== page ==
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PLoS One. 2014 Aug 21;9(8):e105433. doi: 10.1371/journal.pone.0105433. eCollection 2014.

Immunoprecipitation of amyloid fibrils by the use of an antibody that recognizes a generic epitope common to amyloid fibrils.

Author information

1
Departments of Chemistry and Molecular and Experimental Medicine and the Skaggs Institute for Chemical Biology, The Scripps Research Institute, La Jolla, California, United States of America.
2
Departments of Chemistry and Molecular and Experimental Medicine and the Skaggs Institute for Chemical Biology, The Scripps Research Institute, La Jolla, California, United States of America; Instituto de Bioquímica Médica Leopoldo de Meis, Programa de Biologia Estrutural, Universidade Federal do Rio de Janeiro, Rio de Janeiro, Brazil.

Abstract

Amyloid fibrils are associated with many maladies, including Alzheimer's disease (AD). The isolation of amyloids from natural materials is very challenging because the extreme structural stability of amyloid fibrils makes it difficult to apply conventional protein science protocols to their purification. A protocol to isolate and detect amyloids is desired for the diagnosis of amyloid diseases and for the identification of new functional amyloids. Our aim was to develop a protocol to purify amyloid from organisms, based on the particular characteristics of the amyloid fold, such as its resistance to proteolysis and its capacity to be recognized by specific conformational antibodies. We used a two-step strategy with proteolytic digestion as the first step followed by immunoprecipitation using the amyloid conformational antibody LOC. We tested the efficacy of this method using as models amyloid fibrils produced in vitro, tissue extracts from C. elegans that overexpress Aβ peptide, and cerebrospinal fluid (CSF) from patients diagnosed with AD. We were able to immunoprecipitate Aβ(1-40) amyloid fibrils, produced in vitro and then added to complex biological extracts, but not α-synuclein and gelsolin fibrils. This method was useful for isolating amyloid fibrils from tissue homogenates from a C. elegans AD model, especially from aged worms. Although we were able to capture picogram quantities of Aβ(1-40) amyloid fibrils produced in vitro when added to complex biological solutions, we could not detect any Aβ amyloid aggregates in CSF from AD patients. Our results show that although immunoprecipitation using the LOC antibody is useful for isolating Aβ(1-40) amyloid fibrils, it fails to capture fibrils of other amyloidogenic proteins, such as α-synuclein and gelsolin. Additional research might be needed to improve the affinity of these amyloid conformational antibodies for an array of amyloid fibrils without compromising their selectivity before application of this protocol to the isolation of amyloids.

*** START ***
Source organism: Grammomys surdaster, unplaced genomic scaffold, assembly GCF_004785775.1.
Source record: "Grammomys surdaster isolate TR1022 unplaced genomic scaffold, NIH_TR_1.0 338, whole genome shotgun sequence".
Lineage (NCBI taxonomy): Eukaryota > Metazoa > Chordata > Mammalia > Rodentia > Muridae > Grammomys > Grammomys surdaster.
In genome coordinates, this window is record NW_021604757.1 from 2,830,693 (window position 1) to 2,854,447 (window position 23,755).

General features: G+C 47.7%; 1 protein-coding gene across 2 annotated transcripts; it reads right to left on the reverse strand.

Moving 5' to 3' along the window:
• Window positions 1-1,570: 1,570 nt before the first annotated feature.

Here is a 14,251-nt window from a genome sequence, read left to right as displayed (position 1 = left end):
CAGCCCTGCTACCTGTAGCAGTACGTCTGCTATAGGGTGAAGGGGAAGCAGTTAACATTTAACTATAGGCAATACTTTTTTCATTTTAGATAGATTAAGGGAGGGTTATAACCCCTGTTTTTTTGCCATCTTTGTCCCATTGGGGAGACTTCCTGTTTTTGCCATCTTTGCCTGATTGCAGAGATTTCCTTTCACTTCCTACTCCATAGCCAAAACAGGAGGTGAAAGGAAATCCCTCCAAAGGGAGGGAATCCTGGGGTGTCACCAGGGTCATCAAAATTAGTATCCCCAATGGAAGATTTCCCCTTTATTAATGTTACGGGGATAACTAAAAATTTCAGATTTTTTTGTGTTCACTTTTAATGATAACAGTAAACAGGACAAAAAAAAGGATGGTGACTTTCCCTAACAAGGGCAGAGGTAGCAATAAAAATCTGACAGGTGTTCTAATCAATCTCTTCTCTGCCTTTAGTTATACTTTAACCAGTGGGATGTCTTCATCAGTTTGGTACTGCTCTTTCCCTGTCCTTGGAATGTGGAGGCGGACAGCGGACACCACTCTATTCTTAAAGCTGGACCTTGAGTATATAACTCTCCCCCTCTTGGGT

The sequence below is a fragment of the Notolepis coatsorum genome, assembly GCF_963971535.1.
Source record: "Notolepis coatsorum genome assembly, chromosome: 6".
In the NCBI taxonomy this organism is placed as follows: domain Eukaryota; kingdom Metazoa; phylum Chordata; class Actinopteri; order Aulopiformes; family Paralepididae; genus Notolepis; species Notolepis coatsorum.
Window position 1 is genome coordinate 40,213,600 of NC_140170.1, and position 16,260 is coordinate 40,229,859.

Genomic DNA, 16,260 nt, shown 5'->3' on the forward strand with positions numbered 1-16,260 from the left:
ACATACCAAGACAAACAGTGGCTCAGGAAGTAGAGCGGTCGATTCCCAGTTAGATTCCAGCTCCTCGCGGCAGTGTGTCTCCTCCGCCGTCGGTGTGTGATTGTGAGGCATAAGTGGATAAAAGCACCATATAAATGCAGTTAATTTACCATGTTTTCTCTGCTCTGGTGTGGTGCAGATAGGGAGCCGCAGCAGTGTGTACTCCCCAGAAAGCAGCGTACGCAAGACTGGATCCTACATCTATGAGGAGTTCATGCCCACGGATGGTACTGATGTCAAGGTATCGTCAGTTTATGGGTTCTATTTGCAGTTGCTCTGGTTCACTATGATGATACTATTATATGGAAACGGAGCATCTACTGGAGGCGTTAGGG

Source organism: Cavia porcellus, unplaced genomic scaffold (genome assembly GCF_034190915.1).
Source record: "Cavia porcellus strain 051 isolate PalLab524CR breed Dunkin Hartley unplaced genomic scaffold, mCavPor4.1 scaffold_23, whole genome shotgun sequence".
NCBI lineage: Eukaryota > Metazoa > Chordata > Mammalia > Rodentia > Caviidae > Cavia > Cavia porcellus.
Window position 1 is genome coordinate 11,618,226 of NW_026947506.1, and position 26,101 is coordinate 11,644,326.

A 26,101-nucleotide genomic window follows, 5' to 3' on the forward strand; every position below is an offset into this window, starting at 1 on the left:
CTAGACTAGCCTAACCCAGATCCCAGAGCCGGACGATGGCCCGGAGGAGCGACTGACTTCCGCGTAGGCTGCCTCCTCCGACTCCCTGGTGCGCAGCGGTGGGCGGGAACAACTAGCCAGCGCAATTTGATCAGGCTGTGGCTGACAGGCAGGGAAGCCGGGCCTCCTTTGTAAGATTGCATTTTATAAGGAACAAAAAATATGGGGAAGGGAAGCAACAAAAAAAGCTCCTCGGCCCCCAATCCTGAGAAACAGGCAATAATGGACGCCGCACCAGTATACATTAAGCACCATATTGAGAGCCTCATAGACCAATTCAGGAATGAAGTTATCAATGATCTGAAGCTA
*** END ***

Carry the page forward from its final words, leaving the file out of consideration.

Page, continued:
PMID:
25144803
PMCID:
PMC4140755
DOI:
10.1371/journal.pone.0105433
[Indexed for MEDLINE]
Free PMC Article

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